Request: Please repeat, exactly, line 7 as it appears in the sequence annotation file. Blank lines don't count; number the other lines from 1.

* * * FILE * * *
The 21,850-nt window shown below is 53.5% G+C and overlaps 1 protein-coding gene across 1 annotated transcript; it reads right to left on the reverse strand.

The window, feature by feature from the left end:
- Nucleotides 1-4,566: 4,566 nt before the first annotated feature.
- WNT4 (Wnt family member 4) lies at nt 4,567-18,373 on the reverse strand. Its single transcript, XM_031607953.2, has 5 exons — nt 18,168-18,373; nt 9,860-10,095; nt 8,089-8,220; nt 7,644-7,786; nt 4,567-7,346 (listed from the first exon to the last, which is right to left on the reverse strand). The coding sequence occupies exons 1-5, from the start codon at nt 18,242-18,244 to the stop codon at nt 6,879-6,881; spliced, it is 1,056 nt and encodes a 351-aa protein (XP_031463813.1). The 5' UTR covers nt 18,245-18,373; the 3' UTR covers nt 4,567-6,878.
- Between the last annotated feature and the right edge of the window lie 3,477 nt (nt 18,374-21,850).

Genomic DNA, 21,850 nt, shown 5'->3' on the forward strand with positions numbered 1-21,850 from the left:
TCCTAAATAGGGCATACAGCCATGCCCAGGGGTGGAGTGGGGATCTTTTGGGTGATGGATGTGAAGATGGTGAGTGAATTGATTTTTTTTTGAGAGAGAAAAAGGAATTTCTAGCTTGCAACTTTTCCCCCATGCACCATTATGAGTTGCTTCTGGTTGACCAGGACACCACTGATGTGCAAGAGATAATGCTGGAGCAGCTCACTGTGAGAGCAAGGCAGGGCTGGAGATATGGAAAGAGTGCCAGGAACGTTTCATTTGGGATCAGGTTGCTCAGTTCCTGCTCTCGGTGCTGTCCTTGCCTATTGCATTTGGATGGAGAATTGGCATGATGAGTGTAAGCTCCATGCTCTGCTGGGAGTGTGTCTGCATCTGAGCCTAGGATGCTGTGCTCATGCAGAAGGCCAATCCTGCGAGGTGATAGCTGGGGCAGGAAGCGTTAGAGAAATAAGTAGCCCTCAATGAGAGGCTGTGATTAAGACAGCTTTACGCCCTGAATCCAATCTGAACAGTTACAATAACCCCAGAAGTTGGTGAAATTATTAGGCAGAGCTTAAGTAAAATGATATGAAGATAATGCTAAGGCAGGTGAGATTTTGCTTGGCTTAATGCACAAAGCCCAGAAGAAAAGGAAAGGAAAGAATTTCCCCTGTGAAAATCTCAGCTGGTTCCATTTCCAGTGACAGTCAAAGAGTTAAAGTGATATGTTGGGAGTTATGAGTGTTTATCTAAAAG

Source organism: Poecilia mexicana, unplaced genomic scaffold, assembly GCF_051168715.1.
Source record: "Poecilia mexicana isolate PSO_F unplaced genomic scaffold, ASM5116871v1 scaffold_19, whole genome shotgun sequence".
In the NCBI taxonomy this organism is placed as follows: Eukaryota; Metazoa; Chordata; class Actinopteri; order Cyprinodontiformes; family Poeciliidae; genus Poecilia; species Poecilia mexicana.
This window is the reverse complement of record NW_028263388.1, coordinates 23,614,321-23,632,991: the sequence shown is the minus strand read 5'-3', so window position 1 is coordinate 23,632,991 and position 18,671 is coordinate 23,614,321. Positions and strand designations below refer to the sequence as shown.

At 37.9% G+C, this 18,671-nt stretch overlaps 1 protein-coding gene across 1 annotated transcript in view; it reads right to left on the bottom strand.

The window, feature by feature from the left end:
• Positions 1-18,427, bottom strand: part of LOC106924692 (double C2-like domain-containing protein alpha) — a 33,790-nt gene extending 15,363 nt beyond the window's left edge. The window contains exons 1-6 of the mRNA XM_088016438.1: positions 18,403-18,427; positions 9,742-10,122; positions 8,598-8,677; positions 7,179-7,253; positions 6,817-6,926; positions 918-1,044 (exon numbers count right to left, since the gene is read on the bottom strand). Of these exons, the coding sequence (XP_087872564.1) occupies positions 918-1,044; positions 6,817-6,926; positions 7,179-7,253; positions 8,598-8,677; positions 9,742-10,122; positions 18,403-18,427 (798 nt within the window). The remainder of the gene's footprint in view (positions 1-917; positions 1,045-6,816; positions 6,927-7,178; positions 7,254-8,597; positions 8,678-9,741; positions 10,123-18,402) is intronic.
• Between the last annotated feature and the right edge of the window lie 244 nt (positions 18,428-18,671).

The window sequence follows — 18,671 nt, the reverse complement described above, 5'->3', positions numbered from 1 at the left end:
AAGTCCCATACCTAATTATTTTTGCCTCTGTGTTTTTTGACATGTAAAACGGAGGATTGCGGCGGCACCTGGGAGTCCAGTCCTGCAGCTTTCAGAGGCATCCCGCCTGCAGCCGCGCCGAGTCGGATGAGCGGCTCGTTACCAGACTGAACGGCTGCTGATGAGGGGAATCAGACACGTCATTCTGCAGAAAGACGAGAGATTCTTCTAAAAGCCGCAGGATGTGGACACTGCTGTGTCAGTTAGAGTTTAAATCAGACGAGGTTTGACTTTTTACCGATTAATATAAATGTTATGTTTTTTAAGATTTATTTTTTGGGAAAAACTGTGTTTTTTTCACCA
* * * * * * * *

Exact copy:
TCCTAAATAGGGCATACAGCCATGCCCAGGGGTGGAGTGGGGATCTTTTGGGTGATGGATGTGAAGATGGTGAGTGAATTGATTTTTTTTTGAGAGAGAAAAAGGAATTTCTAGCTTGCAACTTTTCCCCCATGCACCATTATGAGTTGCTTCTGGTTGACCAGGACACCACTGATGTGCAAGAGATAATGCTGGAGCAGCTCACTGTGAGAGCAAGGCAGGGCTGGAGATATGGAAAGAGTGCCAGGAACGTTTCATTTGGGATCAGGTTGCTCAGTTCCTGCTCTCGGTGCTGTCCTTGCCTATTGCATTTGGATGGAGAATTGGCATGATGAGTGTAAGCTCCATGCTCTGCTGGGAGTGTGTCTGCATCTGAGCCTAGGATGCTGTGCTCATGCAGAAGGCCAATCCTGCGAGGTGATAGCTGGGGCAGGAAGCGTTAGAGAAATAAGTAGCCCTCAATGAGAGGCTGTGATTAAGACAGCTTTACGCCCTGAATCCAATCTGAACAGTTACAATAACCCCAGAAGTTGGTGAAATTATTAGGCAGAGCTTAAGTAAAATGATATGAAGATAATGCTAAGGCAGGTGAGATTTTGCTTGGCTTAATGCACAAAGCCCAGAAGAAAAGGAAAGGAAAGAATTTCCCCTGTGAAAATCTCAGCTGGTTCCATTTCCAGTGACAGTCAAAGAGTTAAAGTGATATGTTGGGAGTTATGAGTGTTTATCTAAAAG